She comes back indeed.

notes

[1] The dangers of magical thinking carried to extremes were laid out brilliantly by James Tiptree Jr. (Alice Sheldon) in her 1976 story “Your Faces, O My Sisters! Your Faces Filled of Light!” Its protagonist believes she’s living in a city where misogyny doesn’t exist and it’s safe to be on the road at night. Spoiler alert: it’s not.

[2] Here are some of the anthologies on my shelves that were published in the 1980s, almost all by feminist presses. To keep it relatively brief, I haven’t included strictly fiction anthos.

  • For Lesbians Only: A Separatist Anthology, ed. Sarah Lucia Hoagland and Julia Penelope, Onlywomen Press, 1988
  • Out from Under: Sober Dykes & Our Friends, ed. Jean Swallow, Spinsters, Ink, 1983
  • Sex Work: Writings by Women in the Sex Industry, ed. Frédérique Delacoste and Priscilla Alexander, Cleis Press, 1987
  • Shadow on a Tightrope: Writings by Women on Fat Oppression, ed. Lisa Schoenfielder and Barb Wieser, Aunt Lute Books, 1983
  • That’s What She Said: Contemporary Poetry and Fiction by Native American Women, ed. Rayna Green, Indiana University Press, 1984
  • The Tribe of Dina: A Jewish Women’s Anthology, ed. Melanie Kaye/Kantrowitz and Irena Klepfisz, Sinister Wisdom 29/30, 1986
  • With the Power of Each Breath: A Disabled Women’s Anthology, ed. Susan E. Browne, Debra Connors, and Nanci Stern, Cleis Press, 1985
  • Women-Identifed Women, ed. Trudy Darty and Sandee Potter, Mayfield, 1984.

[3] Feminist Collections, vol. 5, no. 1 (fall 1983). This is one of the best contemporary Persephone post-mortems I’ve found yet. Feminist Collections was an indispensable quarterly review of women’s studies resources out of the University of Wisconsin, then edited by Susan Searing and Catherine Loeb. In 2018 it morphed into Resources for Gender and Women’s Studies: A Feminist Review.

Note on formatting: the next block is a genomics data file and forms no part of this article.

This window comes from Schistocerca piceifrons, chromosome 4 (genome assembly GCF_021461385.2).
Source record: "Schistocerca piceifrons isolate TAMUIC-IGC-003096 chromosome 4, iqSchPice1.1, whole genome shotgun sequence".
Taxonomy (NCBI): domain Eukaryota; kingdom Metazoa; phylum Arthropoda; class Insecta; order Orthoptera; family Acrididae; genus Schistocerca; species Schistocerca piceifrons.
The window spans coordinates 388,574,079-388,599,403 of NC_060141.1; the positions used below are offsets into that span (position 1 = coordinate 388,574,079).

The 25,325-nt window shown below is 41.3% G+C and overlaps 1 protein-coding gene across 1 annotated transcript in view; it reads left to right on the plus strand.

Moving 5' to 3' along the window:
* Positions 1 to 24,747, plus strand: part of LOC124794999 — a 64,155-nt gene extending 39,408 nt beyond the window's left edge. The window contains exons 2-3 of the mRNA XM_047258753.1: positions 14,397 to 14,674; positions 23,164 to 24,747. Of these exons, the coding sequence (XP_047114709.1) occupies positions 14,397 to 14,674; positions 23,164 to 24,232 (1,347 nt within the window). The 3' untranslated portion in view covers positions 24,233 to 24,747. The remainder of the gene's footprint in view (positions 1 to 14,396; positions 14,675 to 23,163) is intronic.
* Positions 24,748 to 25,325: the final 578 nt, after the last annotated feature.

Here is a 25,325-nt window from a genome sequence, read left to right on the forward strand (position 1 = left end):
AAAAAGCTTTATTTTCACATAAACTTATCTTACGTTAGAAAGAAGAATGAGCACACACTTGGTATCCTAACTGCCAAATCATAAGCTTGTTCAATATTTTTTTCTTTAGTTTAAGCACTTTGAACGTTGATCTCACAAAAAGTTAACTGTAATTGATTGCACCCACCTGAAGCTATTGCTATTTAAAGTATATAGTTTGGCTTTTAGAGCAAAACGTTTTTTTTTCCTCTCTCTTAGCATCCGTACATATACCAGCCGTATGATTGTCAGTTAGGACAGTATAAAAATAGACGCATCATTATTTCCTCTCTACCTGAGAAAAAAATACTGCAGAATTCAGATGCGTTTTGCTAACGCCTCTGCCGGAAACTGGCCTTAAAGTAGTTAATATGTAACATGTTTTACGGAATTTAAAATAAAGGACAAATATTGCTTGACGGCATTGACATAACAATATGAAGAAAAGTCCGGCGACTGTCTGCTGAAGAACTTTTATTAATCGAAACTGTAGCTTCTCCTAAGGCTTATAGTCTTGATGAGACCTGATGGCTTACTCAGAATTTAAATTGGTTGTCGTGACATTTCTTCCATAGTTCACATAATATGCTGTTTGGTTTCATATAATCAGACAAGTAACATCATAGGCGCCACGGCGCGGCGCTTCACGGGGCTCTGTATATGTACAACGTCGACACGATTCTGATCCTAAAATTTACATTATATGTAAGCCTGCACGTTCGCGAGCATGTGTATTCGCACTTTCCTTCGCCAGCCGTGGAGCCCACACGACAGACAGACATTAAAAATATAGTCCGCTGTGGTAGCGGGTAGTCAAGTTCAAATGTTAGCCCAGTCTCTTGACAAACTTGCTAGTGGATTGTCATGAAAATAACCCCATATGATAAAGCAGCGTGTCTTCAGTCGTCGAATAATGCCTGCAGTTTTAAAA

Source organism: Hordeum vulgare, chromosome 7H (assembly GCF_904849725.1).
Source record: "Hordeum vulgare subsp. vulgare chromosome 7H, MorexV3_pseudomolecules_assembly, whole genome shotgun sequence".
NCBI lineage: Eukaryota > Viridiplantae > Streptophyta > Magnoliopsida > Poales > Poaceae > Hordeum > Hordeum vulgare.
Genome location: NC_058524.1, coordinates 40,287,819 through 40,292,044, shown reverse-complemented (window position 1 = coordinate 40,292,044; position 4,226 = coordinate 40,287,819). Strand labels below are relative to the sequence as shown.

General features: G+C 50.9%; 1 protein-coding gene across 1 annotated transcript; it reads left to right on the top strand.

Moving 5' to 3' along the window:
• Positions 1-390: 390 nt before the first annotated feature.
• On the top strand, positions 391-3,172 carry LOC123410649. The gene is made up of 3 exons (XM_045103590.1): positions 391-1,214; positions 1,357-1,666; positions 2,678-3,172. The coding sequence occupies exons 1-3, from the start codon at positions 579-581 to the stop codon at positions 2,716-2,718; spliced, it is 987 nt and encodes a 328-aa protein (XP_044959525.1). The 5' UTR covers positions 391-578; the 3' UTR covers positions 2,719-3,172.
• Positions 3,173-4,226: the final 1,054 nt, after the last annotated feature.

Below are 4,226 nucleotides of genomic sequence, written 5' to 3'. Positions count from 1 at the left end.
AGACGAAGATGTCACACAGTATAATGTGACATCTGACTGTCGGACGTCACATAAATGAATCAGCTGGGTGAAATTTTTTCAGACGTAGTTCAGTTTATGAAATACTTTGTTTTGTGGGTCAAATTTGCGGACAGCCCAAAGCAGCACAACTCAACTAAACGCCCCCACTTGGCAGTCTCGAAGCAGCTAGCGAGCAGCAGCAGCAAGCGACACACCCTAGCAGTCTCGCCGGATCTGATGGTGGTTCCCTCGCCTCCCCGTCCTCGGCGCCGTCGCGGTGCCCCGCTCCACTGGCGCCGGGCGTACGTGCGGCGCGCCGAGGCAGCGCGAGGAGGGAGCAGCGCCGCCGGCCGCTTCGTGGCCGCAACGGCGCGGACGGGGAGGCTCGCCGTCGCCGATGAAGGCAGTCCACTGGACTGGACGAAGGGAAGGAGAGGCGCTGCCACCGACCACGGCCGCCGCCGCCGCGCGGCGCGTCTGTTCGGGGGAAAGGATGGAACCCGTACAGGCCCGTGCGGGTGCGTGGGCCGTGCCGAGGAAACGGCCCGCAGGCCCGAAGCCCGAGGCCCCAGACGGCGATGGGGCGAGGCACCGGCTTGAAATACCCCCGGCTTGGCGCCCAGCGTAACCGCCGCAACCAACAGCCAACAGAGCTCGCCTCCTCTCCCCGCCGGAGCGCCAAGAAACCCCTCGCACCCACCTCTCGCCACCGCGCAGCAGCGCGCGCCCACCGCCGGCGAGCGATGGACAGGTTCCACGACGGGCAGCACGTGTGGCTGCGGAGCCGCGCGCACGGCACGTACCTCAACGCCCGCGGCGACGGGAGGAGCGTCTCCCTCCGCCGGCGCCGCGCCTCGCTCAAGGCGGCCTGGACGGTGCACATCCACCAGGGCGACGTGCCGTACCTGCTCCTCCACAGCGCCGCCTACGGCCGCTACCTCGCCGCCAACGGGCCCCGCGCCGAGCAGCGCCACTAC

[4] Mary Kay Lefevour, “Persephone Press Folds,” off our backs (November 1983), p. 17.

[5] I read Zami as soon as it came out, but my original copy went wandering. I almost certainly brought it with me to Martha’s Vineyard, but probably I lent it to someone and — well, it went wandering. The copy I have now was reprinted by Crossing Press after it was acquired by Ten Speed Press in 2002. The cover is new, but “Text design by Pat McGloin” on the copyright page clearly indicates that the text itself is from the first edition. There’s no indication anywhere that Audre Lorde died in 1992. At least one edition has appeared since with a different cover, but it too seems to use the text from the first edition. I just found this excellent 2014 assessment of Audre Lorde’s importance — and who kept her words alive till the wider world was ready to “discover” her. The author is Nancy K. Bereano, editor of Crossing Press’s Feminist Series until she left to found Firebrand Books. Several publishers continued the work of Persephone Press, but if I had to single out two of them, they’d be Firebrand and Kitchen Table: Women of Color Press.

[6] See note 1.


This note was tucked into my well-worn copy of The Wanderground. Dated 13 Dec. [1979], it’s addressed to Carol Anne [Douglas] and off our backs women: “Here is the Sally Gearhart interview with photo. If it’s okay, I’d like to type it Sunday a.m. – as early as you open! Could someone let me know? Thanks.” My interview with Sally appears in the January 1980 off our backs.